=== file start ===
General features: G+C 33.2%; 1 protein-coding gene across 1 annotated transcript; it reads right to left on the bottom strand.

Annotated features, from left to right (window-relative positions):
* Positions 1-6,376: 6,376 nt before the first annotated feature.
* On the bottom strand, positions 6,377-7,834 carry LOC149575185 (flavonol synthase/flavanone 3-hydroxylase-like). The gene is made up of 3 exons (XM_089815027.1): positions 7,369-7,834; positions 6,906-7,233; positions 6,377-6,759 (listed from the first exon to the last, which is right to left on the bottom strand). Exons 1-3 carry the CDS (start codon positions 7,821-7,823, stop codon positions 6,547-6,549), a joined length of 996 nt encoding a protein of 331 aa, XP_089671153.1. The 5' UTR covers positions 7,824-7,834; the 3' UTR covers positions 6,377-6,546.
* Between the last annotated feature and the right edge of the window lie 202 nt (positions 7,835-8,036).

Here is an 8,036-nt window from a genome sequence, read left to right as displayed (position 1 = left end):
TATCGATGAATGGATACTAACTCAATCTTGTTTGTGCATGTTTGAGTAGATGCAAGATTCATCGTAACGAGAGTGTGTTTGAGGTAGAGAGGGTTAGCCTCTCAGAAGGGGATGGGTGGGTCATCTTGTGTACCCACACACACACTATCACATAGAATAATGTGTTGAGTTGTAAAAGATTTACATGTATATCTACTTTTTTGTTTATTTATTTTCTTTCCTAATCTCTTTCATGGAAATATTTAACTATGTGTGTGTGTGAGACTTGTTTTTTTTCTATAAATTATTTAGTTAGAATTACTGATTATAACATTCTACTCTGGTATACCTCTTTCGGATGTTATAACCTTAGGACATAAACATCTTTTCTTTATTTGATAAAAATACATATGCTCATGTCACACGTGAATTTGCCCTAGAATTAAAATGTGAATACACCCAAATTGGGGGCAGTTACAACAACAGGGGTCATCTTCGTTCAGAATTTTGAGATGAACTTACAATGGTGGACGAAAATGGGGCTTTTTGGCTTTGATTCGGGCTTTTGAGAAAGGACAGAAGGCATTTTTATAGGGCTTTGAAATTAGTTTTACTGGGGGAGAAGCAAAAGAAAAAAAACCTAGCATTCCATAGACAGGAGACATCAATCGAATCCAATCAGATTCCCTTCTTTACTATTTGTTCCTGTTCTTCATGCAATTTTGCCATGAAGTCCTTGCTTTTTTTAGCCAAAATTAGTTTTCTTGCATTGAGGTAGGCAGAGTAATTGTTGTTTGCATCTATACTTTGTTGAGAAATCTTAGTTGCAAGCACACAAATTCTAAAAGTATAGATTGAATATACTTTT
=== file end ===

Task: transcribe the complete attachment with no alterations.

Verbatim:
General features: G+C 33.2%; 1 protein-coding gene across 1 annotated transcript; it reads right to left on the bottom strand.

Annotated features, from left to right (window-relative positions):
* Positions 1-6,376: 6,376 nt before the first annotated feature.
* On the bottom strand, positions 6,377-7,834 carry LOC149575185 (flavonol synthase/flavanone 3-hydroxylase-like). The gene is made up of 3 exons (XM_089815027.1): positions 7,369-7,834; positions 6,906-7,233; positions 6,377-6,759 (listed from the first exon to the last, which is right to left on the bottom strand). Exons 1-3 carry the CDS (start codon positions 7,821-7,823, stop codon positions 6,547-6,549), a joined length of 996 nt encoding a protein of 331 aa, XP_089671153.1. The 5' UTR covers positions 7,824-7,834; the 3' UTR covers positions 6,377-6,546.
* Between the last annotated feature and the right edge of the window lie 202 nt (positions 7,835-8,036).

Here is an 8,036-nt window from a genome sequence, read left to right as displayed (position 1 = left end):
TATCGATGAATGGATACTAACTCAATCTTGTTTGTGCATGTTTGAGTAGATGCAAGATTCATCGTAACGAGAGTGTGTTTGAGGTAGAGAGGGTTAGCCTCTCAGAAGGGGATGGGTGGGTCATCTTGTGTACCCACACACACACTATCACATAGAATAATGTGTTGAGTTGTAAAAGATTTACATGTATATCTACTTTTTTGTTTATTTATTTTCTTTCCTAATCTCTTTCATGGAAATATTTAACTATGTGTGTGTGTGAGACTTGTTTTTTTTCTATAAATTATTTAGTTAGAATTACTGATTATAACATTCTACTCTGGTATACCTCTTTCGGATGTTATAACCTTAGGACATAAACATCTTTTCTTTATTTGATAAAAATACATATGCTCATGTCACACGTGAATTTGCCCTAGAATTAAAATGTGAATACACCCAAATTGGGGGCAGTTACAACAACAGGGGTCATCTTCGTTCAGAATTTTGAGATGAACTTACAATGGTGGACGAAAATGGGGCTTTTTGGCTTTGATTCGGGCTTTTGAGAAAGGACAGAAGGCATTTTTATAGGGCTTTGAAATTAGTTTTACTGGGGGAGAAGCAAAAGAAAAAAAACCTAGCATTCCATAGACAGGAGACATCAATCGAATCCAATCAGATTCCCTTCTTTACTATTTGTTCCTGTTCTTCATGCAATTTTGCCATGAAGTCCTTGCTTTTTTTAGCCAAAATTAGTTTTCTTGCATTGAGGTAGGCAGAGTAATTGTTGTTTGCATCTATACTTTGTTGAGAAATCTTAGTTGCAAGCACACAAATTCTAAAAGTATAGATTGAATATACTTTT